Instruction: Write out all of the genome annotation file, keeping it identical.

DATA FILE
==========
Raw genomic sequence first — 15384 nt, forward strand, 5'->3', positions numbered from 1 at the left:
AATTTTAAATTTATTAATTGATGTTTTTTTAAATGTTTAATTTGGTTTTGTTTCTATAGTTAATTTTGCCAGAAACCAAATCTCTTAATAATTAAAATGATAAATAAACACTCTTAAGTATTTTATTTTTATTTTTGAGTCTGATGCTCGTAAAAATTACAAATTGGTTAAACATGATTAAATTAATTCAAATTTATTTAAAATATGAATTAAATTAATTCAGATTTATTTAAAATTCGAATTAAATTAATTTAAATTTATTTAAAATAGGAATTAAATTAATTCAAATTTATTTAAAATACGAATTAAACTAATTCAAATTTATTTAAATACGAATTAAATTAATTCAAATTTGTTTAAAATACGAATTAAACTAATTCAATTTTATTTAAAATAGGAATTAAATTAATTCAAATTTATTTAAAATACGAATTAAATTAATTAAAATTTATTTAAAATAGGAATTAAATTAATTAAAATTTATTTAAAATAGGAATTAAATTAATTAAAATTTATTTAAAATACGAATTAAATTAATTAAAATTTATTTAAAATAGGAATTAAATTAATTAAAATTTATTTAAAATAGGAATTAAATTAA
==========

Raw genomic sequence first — 15384 nt, forward strand, 5'->3', positions numbered from 1 at the left:
AATTTTAAATTTATTAATTGATGTTTTTTTAAATGTTTAATTTGGTTTTGTTTCTATAGTTAATTTTGCCAGAAACCAAATCTCTTAATAATTAAAATGATAAATAAACACTCTTAAGTATTTTATTTTTATTTTTGAGTCTGATGCTCGTAAAAATTACAAATTGGTTAAACATGATTAAATTAATTCAAATTTATTTAAAATATGAATTAAATTAATTCAGATTTATTTAAAATTCGAATTAAATTAATTTAAATTTATTTAAAATAGGAATTAAATTAATTCAAATTTATTTAAAATACGAATTAAACTAATTCAAATTTATTTAAATACGAATTAAATTAATTCAAATTTGTTTAAAATACGAATTAAACTAATTCAATTTTATTTAAAATAGGAATTAAATTAATTCAAATTTATTTAAAATACGAATTAAATTAATTAAAATTTATTTAAAATAGGAATTAAATTAATTAAAATTTATTTAAAATAGGAATTAAATTAATTAAAATTTATTTAAAATACGAATTAAATTAATTAAAATTTATTTAAAATAGGAATTAAATTAATTAAAATTTATTTAAAATAGGAATTAAATTAA